And, as suddenly, it seems the public at large is now exhausted by Lady Gaga. Even she admits it: “People think I’m finished,” she told Britain’s Guardian newspaper in September.
What’s gone so wrong?
The inner circle flees
When Lady Gaga released “The Fame” in August 2008, she insisted the album — full of songs about boys and booze — was much deeper than the average pop record. It was, she said, a meta-commentary on a culture obsessed with celebrity as the ultimate validation, and the masses loved it all: “The Fame” ultimately sold more than 12 million copies.
“I operate from a place of delusion — that’s what ‘The Fame’ [is] all about. I used to walk down the street like I was a f–king star,” she told Rolling Stone. “I want people to walk around delusional about how great they can be — and then to fight so hard for it every day that the lie becomes the truth.”
She credited the Haus of Gaga — her version, she said, of Warhol’s Factory — with engineering her rise. There was Troy Carter, the brilliant and loyal manager who signed her in 2007; Laurieann Gibson, her choreographer and creative director; and Nicola Formichetti, the visionary stylist who refined her catchall approach to eccentric dressing, turning her into a high-fashion obsession as well as a regular in tabloids, newspapers and gossip blogs. Within months, Gaga was the rare global superstar to toggle high and low.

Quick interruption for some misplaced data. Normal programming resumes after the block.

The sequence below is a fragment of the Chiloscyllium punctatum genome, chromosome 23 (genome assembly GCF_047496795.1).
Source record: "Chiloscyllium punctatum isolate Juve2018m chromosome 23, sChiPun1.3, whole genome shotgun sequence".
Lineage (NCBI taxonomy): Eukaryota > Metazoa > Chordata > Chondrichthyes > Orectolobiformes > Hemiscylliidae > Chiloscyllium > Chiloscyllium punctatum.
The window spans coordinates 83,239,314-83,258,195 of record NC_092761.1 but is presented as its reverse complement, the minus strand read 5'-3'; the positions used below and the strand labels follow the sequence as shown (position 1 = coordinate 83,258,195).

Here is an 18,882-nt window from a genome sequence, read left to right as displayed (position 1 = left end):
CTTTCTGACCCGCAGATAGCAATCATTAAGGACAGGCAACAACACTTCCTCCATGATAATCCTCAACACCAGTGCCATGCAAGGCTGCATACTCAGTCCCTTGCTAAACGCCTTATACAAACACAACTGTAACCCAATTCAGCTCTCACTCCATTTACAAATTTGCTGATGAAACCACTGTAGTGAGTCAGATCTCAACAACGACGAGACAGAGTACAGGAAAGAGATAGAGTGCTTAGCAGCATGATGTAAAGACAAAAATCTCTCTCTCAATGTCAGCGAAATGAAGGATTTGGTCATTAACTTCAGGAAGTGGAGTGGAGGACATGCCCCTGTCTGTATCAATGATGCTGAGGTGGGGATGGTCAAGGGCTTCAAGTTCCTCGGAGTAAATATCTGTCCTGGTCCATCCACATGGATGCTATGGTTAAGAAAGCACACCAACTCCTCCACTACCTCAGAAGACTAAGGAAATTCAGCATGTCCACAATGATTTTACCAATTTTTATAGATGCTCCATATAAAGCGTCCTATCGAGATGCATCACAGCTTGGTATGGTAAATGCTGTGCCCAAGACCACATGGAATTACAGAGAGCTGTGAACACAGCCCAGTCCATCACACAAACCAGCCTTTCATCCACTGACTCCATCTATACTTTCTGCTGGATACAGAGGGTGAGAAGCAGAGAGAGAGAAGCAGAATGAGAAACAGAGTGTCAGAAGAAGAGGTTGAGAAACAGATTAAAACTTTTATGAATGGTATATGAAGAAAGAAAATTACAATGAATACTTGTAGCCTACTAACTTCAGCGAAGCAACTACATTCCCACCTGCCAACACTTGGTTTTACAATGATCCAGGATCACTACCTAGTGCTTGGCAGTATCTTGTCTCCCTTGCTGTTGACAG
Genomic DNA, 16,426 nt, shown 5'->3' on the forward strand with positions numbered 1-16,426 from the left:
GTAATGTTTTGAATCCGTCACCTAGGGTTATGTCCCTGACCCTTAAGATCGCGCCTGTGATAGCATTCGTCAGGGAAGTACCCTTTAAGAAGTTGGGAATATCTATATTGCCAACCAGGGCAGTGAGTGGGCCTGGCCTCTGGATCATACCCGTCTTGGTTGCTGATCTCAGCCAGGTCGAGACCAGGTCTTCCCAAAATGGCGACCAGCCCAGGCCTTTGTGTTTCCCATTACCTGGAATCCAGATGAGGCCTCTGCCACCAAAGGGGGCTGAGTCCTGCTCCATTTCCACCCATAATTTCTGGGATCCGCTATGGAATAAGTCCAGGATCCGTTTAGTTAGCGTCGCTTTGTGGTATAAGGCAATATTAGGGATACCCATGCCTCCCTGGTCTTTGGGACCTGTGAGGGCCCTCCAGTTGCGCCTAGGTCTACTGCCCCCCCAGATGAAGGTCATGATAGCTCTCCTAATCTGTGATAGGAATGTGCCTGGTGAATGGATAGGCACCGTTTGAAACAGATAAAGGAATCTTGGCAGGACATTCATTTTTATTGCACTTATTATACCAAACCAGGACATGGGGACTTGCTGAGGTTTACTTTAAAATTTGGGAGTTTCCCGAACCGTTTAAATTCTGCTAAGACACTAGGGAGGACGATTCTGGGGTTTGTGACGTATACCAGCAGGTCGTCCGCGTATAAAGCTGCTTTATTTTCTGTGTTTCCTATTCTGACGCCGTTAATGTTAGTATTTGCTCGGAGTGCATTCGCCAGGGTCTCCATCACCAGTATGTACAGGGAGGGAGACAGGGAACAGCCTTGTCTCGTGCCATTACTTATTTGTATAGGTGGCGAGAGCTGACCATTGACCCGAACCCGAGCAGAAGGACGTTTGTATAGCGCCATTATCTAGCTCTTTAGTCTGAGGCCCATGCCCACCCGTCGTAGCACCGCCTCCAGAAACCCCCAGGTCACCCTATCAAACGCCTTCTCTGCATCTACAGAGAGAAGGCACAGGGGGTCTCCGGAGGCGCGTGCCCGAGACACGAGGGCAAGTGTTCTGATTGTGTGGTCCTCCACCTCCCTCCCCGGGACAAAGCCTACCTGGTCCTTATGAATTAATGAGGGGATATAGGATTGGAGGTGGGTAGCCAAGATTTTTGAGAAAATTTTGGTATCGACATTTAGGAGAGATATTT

“I don’t want to take any credit for Nicola’s work,” she told CNN in 2010. “He’s really, really an amazing designer; he’s an amazing creative.”
Formichetti quit this past summer. “I’ve done two albums with her, it’s been like five years, and you know . . . I cannot do it every day,” he told WWD. “She changes like five times a day; it’s insane.”